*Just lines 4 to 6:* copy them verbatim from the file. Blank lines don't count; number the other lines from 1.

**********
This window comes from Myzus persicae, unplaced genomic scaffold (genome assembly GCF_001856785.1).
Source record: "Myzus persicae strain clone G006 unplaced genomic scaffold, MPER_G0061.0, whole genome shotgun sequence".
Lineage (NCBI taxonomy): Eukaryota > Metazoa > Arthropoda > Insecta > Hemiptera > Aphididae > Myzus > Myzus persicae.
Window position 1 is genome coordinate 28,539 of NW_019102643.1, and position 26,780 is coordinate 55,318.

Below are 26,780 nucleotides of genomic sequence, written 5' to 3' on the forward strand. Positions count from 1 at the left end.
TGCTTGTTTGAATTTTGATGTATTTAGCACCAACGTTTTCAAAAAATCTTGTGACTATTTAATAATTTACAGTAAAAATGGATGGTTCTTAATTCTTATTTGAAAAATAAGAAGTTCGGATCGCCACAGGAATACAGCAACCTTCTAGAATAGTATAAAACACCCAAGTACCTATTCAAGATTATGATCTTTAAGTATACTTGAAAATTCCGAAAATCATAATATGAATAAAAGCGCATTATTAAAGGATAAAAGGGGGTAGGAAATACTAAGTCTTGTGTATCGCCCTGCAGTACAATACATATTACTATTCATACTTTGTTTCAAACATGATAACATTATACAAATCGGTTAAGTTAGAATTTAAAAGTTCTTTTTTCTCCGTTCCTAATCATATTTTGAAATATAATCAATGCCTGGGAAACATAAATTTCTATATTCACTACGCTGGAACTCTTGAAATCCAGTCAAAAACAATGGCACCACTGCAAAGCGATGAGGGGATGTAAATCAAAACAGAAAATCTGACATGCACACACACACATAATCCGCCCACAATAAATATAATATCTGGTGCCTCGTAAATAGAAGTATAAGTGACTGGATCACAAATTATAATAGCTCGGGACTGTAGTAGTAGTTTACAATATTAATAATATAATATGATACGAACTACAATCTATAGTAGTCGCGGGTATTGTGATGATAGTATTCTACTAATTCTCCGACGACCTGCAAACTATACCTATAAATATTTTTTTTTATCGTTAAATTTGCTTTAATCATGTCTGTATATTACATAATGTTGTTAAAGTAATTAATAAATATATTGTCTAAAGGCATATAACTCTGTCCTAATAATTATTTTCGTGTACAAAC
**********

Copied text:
Window position 1 is genome coordinate 28,539 of NW_019102643.1, and position 26,780 is coordinate 55,318.

Below are 26,780 nucleotides of genomic sequence, written 5' to 3' on the forward strand. Positions count from 1 at the left end.
TGCTTGTTTGAATTTTGATGTATTTAGCACCAACGTTTTCAAAAAATCTTGTGACTATTTAATAATTTACAGTAAAAATGGATGGTTCTTAATTCTTATTTGAAAAATAAGAAGTTCGGATCGCCACAGGAATACAGCAACCTTCTAGAATAGTATAAAACACCCAAGTACCTATTCAAGATTATGATCTTTAAGTATACTTGAAAATTCCGAAAATCATAATATGAATAAAAGCGCATTATTAAAGGATAAAAGGGGGTAGGAAATACTAAGTCTTGTGTATCGCCCTGCAGTACAATACATATTACTATTCATACTTTGTTTCAAACATGATAACATTATACAAATCGGTTAAGTTAGAATTTAAAAGTTCTTTTTTCTCCGTTCCTAATCATATTTTGAAATATAATCAATGCCTGGGAAACATAAATTTCTATATTCACTACGCTGGAACTCTTGAAATCCAGTCAAAAACAATGGCACCACTGCAAAGCGATGAGGGGATGTAAATCAAAACAGAAAATCTGACATGCACACACACACATAATCCGCCCACAATAAATATAATATCTGGTGCCTCGTAAATAGAAGTATAAGTGACTGGATCACAAATTATAATAGCTCGGGACTGTAGTAGTAGTTTACAATATTAATAATATAATATGATACGAACTACAATCTATAGTAGTCGCGGGTATTGTGATGATAGTATTCTACTAATTCTCCGACGACCTGCAAACTATACCTATAAATATTTTTTTTTATCGTTAAATTTGCTTTAATCATGTCTGTATATTACATAATGTTGTTAAAGTAATTAATAAATATATTGTCTAAAGGCATATAACTCTGTCCTAATAATTATTTTCGTGTACAAAC